By Steph Barker, Journalist, Energy Magazine

Australia has a long history of natural disasters, including fire, floods and storms. In recent years, the nation has seen some of the worst and most frequent natural disasters on record. These events have been devastating for many communities across Australia and have highlighted the need for better emergency planning and response to ensure the impacts of such disasters are minimised.

A resilient energy system is crucial to mitigating damage from natural disasters. Critical energy- dependent services can be lost if energy grids are not able to persevere through natural disasters. UNSW recently released its final report on the Energy Sustainability through Knowledge and Information Exchange and Sharing (ESKIES) project, Energy Resilience in Bushfires and Extreme Weather Events.

The ESKIES project aims to increase understanding of the role of solar, batteries and other distributed energy resources (DER) in maintaining electricity supply to regional and rural communities during bushfires and other disruptions to the electricity grid. Here, we take a look at how DER can positively impact proactive decision-making and help stabilise energy during difficult times.

Proactive preparedness

The frequency of natural disasters in the past five years, as well as the increase in severity and duration of such events, has prompted much discussion and analysis on how to better prepare for such events.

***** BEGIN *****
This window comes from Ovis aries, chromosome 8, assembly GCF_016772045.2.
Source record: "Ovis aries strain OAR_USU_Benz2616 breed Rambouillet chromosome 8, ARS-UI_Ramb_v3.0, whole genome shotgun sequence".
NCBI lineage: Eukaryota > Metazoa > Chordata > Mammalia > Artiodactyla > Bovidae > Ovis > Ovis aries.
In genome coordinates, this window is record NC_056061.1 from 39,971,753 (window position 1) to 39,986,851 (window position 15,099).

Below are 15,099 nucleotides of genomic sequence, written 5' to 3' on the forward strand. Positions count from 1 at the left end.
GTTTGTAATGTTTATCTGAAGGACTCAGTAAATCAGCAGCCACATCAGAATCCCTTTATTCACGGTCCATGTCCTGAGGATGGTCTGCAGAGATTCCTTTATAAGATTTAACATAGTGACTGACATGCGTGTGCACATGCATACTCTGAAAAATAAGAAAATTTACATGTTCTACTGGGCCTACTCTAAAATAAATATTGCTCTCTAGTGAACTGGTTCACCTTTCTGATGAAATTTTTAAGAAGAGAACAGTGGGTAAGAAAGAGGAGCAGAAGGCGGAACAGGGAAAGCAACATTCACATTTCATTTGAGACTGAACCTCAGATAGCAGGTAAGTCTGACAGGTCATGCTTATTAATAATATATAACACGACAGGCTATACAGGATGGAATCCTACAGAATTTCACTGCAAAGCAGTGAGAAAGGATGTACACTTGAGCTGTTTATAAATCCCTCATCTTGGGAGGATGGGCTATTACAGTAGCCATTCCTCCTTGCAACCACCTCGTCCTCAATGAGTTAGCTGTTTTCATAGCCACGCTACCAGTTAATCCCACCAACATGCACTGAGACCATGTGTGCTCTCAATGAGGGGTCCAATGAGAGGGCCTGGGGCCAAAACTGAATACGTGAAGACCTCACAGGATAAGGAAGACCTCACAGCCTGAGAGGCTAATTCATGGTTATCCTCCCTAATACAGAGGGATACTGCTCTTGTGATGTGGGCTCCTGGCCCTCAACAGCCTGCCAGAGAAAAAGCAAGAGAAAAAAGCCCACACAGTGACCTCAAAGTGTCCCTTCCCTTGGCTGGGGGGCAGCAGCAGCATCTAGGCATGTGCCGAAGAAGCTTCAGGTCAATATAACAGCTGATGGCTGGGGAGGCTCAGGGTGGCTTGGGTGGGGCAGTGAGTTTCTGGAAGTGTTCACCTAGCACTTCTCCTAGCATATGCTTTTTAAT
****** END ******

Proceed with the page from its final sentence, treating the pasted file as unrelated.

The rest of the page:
A proactive approach to natural disaster is an absolute necessity if the impacts of such events are to be minimised. Energy grids in particular play a key role in disaster management – but knowing exactly how to prepare for these events can be difficult.

The UNSW ESKIES project was funded by the NSW Reconstruction Authority’s Bushfire Community Resilience and Recovery Fund in the wake of the Black Summer bushfires.

The project’s aim is to explore the options for increasing the resilience of households and communities during weather-related power outages, and to share the learnings with communities affected or likely to be affected by these disruptions, as well as with policymakers and other stakeholders. The report examined responses from individuals and households, as well as expert interviews and case studies, to better understand the current gaps in knowledge and infrastructure and identify potential fixes.

Building energy resilience

Grid outages affect communities in multiple ways. Loss of basic services, like water, refrigeration and sewage is a real concern. Equally important is communication – timely communication is one of the most important aspects of disaster preparation.

Text alerts and weather warnings are the primary means of warning communities of risks and dangers, while mobile phones and internet are key to keeping up to date with conditions. Communications rely on energy infrastructure. A key finding of this report was that a range of DER were used to cope with the impacts of power outages during natural disasters, each with different advantages and limitations.

While individual DER solutions, such as household generators or communal cooking, were helpful in many situations, participants in the study reported that governments and energy providers needed to play a larger role in improving energy resilience at a community level.

Distributed Energy Resources